Story of an object

In a previous post, I quoted Edmund de Waal about the stories that objects can “tell” us. In his book, those objects were things made by human beings; the story of the netsuke was not separate from the stories of the people who acquired them. His book did not examine the stories of the people who sculpted the netsuke, as there was no way to trace them that would not have required years of research. A fiction writer or poet might speculate on the possibilities of the lives of the ‘makers,’ however. That is part of what creative writers do.

There are also those “natural” objects that surround us and which can tell stories–or inspire human beings to imagine and tell their stories. For example, every origin myth contains some aspect of telling the story of the earth or sun, stars or mountains, seas, skies, moon.

After some online discussion with artist and writer Deborah Barlow, I considered the story of an object as having tactile and temporal aspects in some cases, and the object as “residue” of an event–or life. Ephemera, correspondence, tokens…many potential stories.

And, of course, works of art. If you follow this blog at all regularly, or check the archives or the Art[s] tab/page, you can tell I think often about art, its stories, artists, and their stories.

For example, a journal or notebook that an artist or writer uses can be a tool, repository, memory-jogger, inspiration-minder, sketchbook, Rolodex

It occurred to me that my poetry journals, which I’ve been keeping for decades, contain potential stories/poems but are also objects with their own stories to tell–which may or may not be “my” stories, though they necessarily intersect with whatever my story is.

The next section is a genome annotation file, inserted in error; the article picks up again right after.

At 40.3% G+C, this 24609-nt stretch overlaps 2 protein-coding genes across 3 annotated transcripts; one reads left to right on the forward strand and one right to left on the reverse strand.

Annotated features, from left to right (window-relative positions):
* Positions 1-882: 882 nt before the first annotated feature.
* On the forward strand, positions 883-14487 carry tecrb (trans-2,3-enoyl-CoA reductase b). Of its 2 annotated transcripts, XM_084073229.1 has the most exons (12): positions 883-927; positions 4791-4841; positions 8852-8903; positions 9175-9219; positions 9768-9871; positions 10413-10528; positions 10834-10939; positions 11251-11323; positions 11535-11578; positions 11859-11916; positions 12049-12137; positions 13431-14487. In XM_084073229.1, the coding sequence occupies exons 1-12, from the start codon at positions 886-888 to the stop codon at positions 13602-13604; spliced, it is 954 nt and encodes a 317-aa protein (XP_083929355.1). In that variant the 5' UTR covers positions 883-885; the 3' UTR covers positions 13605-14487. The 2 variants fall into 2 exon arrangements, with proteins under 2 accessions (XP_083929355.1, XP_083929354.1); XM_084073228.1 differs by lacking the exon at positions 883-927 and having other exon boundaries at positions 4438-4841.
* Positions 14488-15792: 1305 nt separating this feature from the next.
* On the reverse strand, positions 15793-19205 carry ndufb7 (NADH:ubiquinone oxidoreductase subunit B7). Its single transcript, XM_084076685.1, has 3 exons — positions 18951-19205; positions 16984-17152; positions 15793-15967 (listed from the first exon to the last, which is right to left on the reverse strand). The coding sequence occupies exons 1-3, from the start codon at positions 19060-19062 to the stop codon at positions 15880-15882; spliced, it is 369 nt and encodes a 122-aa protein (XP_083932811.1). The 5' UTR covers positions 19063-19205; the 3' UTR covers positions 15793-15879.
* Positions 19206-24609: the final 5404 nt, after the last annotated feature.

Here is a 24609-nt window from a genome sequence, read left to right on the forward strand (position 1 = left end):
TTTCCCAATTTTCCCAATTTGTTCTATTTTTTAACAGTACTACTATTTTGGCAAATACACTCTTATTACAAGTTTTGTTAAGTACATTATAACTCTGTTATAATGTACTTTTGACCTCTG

objects, stories

objects, stories

~
Some examples. Tactile, visual, textual.
Inspiration, possibly.

Images captured in several ways.

Necessary–yes. For me.

~

Where do your stories reside? What object or objects seem to require the act of story-making? By which I mean, which objects fire that urge in you?

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2 comments on “Story of an object

  1. Sigrun says:

    Good questions! I have some themes that keeps on revisiting my mind, as if they try to tell me something – but I can’t figure out what …

    Two examples:
    1) The Arctic – a physically eerie place, nothing but ice and snow and darkness; so incredible magical and melancholic.
    2) Madonna della Misericordia, Madonna of Mercy, represented as a standing figure holding open her cloak protectively like a tent, providing safety and shelter to the needy and vulnerable, including orphans and other abandoned children.

    These “objects” fire an urge in me, but an urge to what?! I’m not yet sure what to do -

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